05 Nov Offre de stage de M2 : Characterizing convective mixing efficiency in planetary magma oceans
Une proposition de stage de M2 avec Henri Samuel à l’IPGP, sur le mélange convectif dans les océans de magma des planètes en formation.
The diversity of geochemical signatures in lava samples collected on Earth suggests that its silicate mantle is heterogeneous at various scales. A similar indication for Mars’ mantle holds through the analysis of meteorites. However, such interpretations of geochemical data require a consistent geodynamic frame to explain the possible survival or the disappearance of mantle heterogeneities. These are directly related to the ability of convective motions to deform and to progressively reduce the size of compositional variations that may eventually be homogenized by diffusion on small length scales.
Throughout most of their histories, planetary mantles convect at solid-state stage, where rocks deform without inertia over billions of years. However, during the earliest stages of terrestrial planet evolution, intense heating due to energetic impacts, amplified by core- mantle segregation, and radioactive heating of short-lived nuclides led to a temperature increase above the silicates melting point. These events imply that most differentiated terrestrial planets and large moons experienced at least one early global magma ocean stage that lasted for a few thousands to a few tens of millions of years. During this relatively short time window, the convecting style was very different from the subsequent long-term solid- state mantle motions. Indeed, the low viscosity of molten silicates implies that inertia becomes important, and may considerably affect the dynamics of convective motions.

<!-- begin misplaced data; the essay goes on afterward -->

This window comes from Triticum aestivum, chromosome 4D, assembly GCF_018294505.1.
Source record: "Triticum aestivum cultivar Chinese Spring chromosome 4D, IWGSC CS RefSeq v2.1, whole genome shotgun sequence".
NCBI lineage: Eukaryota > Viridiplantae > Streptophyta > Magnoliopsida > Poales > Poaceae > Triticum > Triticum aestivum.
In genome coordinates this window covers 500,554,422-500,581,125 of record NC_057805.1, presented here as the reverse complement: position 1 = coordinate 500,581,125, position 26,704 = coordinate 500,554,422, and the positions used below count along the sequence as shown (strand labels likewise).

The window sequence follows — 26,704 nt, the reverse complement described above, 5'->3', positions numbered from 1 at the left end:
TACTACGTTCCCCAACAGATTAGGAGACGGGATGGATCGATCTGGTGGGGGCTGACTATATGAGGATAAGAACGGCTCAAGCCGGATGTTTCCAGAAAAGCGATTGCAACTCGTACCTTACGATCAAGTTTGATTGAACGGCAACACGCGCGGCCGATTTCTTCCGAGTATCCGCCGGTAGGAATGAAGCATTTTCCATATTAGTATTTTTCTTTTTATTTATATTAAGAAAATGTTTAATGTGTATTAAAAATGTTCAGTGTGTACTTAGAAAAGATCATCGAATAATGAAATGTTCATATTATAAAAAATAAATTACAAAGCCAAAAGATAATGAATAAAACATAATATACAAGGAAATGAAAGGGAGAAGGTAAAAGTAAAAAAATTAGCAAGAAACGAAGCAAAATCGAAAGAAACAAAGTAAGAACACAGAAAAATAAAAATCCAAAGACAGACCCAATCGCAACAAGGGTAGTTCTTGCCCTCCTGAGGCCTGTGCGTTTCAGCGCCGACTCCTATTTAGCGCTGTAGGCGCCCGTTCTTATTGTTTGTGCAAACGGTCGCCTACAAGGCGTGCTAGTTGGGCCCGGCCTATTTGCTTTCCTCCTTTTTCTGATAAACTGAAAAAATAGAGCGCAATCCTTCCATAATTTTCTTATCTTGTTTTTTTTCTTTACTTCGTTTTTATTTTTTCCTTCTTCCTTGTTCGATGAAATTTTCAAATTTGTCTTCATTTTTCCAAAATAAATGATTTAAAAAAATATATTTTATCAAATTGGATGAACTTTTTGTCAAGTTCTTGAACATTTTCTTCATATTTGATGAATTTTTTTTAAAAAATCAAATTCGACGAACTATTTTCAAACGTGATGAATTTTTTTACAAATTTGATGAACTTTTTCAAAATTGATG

While most of the past geodynamic studies have focused on the long-term solid-state mantle dynamics, the efficiency of mixing in a fully molten, vigorously convecting mantle has not drawn a lot of attention.
Therefore, the aim of this internship is to focus on the characterization of convective mixing in a silicate magma ocean, using numerical modeling of Rayleigh-Bénard convection in the presence of inertial effects. The study will essentially consist in conducting a systematic exploration of the parameter space (Rayleigh number, Prandtl number, rheological parameters…). This exploration will serve as a basis to develop scaling laws to describe the convective mixing efficiency within a variety of differentiated terrestrial bodies such as the Earth, Mars, Mercury, or the Earth’s Moon.
The experiments will rely on the use of a pre-existing finite-volume Fortran code (StreamV [Samuel, 2012a; Samuel, 2012b]), which may require minor modifications. For these reasons, programming skills, along with good knowledge of numerical methods and fluid dynamics are required for this project.
H. Samuel, A re-evaluation of metal diapir breakup and equilibration in terrestrial magma oceans, EPSL, 313, 105-114 (2012)
H. Samuel, Time domain parallelization for computational geodynamics, G-cubed, 13, doi:10.1029/2011GC003905 (2012)